Crypto winter appears to be in full swing, with more victims being lost to the frosty crypto climate every week. Last week, Hosho announced that it was cutting its workforce by 80% in order to keep operations running. With a lack of ICOs launching and the low price of cryptocurrencies, companies operating across the board are starting to scale back operations in a bid to survive the crypto winter. Many firms are making last-ditch efforts to secure funding through IPOs or from VC firms, but very few are succeeding.
Crypto Exchanges Feeling the Pinch
As crypto markets dip lower and lower, less and less traders are trading crypto. As the total volume of trades falls, so too does the commission made by exchanges – generally their only source of income. Coinsquare is just the latest victim of circumstances and has had to lay off 40 employees in order to keep operations running for a while longer.
Regulations Taking Their Toll
People around the globe are praising the regulations governments are pushing out, but it’s hurting crypto exchanges badly. In order to keep up with regulatory requirements. Exchanges like Coinsquare have to drop projects in order to adhere to the latest amendments. On top of this, listing new coins has become increasingly difficult, meaning exchanges have less bargaining power than they did a year ago.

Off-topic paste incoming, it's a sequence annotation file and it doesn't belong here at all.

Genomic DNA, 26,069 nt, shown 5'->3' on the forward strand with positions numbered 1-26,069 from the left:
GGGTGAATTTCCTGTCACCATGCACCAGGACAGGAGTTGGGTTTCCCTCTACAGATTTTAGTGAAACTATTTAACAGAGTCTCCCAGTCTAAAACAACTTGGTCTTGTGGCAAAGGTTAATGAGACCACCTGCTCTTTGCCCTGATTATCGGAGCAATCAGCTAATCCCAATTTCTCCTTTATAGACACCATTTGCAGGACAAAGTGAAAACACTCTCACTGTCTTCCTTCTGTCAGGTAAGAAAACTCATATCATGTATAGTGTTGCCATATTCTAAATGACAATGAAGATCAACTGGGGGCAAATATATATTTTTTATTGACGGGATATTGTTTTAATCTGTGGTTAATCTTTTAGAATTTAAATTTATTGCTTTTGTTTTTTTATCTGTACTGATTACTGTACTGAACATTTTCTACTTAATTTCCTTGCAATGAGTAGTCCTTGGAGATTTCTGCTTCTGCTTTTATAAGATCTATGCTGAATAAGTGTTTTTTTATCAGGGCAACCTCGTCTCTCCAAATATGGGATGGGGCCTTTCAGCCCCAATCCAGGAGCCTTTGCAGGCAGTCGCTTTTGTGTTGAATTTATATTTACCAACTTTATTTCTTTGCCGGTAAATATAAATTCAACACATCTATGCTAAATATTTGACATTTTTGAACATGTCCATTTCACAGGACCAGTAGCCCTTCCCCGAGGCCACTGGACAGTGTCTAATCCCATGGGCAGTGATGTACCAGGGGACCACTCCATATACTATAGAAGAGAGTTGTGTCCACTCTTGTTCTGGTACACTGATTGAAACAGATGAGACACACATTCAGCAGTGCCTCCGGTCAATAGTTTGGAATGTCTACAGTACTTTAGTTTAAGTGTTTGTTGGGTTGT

Even the Giants are Falling
You can only help but feel sorry for the little guys when it comes to a crypto winter like the one we are currently facing. It’s been so severe that even giants are falling all around. Leaving gaping holes in various sectors of the crypto world. Just after Christmas, Bitmain laid off its entire Bitcoin Cash development team in a bid to cut costs and streamline. After losing more than $740 million before it engaged in a hash war, Bitmain looks more and more like it will vanish into the ether before the crypto winter is over.
An Uncertain Future
Nobody knows exactly when the bear market will end, so we have to buckle up and ride out this crypto winter. This is leaving many firms with an uncertain future, and as regulatory requirements bump up running costs, now is the last call for firms to secure funding before they risk collapse. If the winter lasts much longer, we could see more firms – both big and small – start to reduce staff numbers in a bid to survive.
Unfortunately, winters are part of the economic cycle of all industries. Following the intense boom of the crypto world back in 2017, winter is taking its toll on a huge number of young companies. The firms that survive the crypto winter are likely to come out stronger than ever and dominate the market as clear leaders of the industry.